Now that we have found the method row, we can continue to dig into the metadata to find the Document row associated, which comes from the PDB metadata. Exactly how we do this is straightforward, but detailed. You can read the code if you’re interested but the general idea is that, again in the interests of space saving, we only store info for a particular document once. In the past that meant only for methods that have bodies where breakpoints can be placed, as there is a pre-existing concept in portable PDBs to store that info which is already in use. For navigation though we need a little more info, so we added the ability to store document info for types that would otherwise have no document info recorded, like interfaces. What that means in practice is that if we can’t find document info for a method, or we’re looking at a field etc. we check the containing type, and if we can’t find document info for a type, we check for one of the methods it contains (and vice versa!)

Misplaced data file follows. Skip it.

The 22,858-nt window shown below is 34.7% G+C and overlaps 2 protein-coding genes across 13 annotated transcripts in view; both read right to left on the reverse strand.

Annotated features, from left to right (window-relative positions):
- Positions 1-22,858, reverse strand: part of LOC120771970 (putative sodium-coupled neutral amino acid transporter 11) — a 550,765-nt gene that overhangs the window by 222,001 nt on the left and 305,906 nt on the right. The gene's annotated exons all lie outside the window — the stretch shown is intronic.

For methods we look for the corresponding row in the MethodDebugInformation table, which links to the Document table:

Screenshot of ILSpy showing the MethodDebugInformation metadata table

Unlike a normal relational database, there isn’t a field to refer to the Method that the row is talking about, the table just uses the same ID as the Method table itself, so row 56 of the MethodDebugInformation is for row 56 of the Method table. Here we can see a Document field, with the value 0x3000000D. Once again this is a metadata token pointing to the Document table (30) row 13 (00000D in decimal), and we have our result.

For types, the same theory is used except we use the CustomDebugInformation table which is a more general purpose table, so finding the record means looking up not only the ID it refers to, but also a record type. It then similarly points to a row in the Document table, and we have the info we need.

Reading the Document record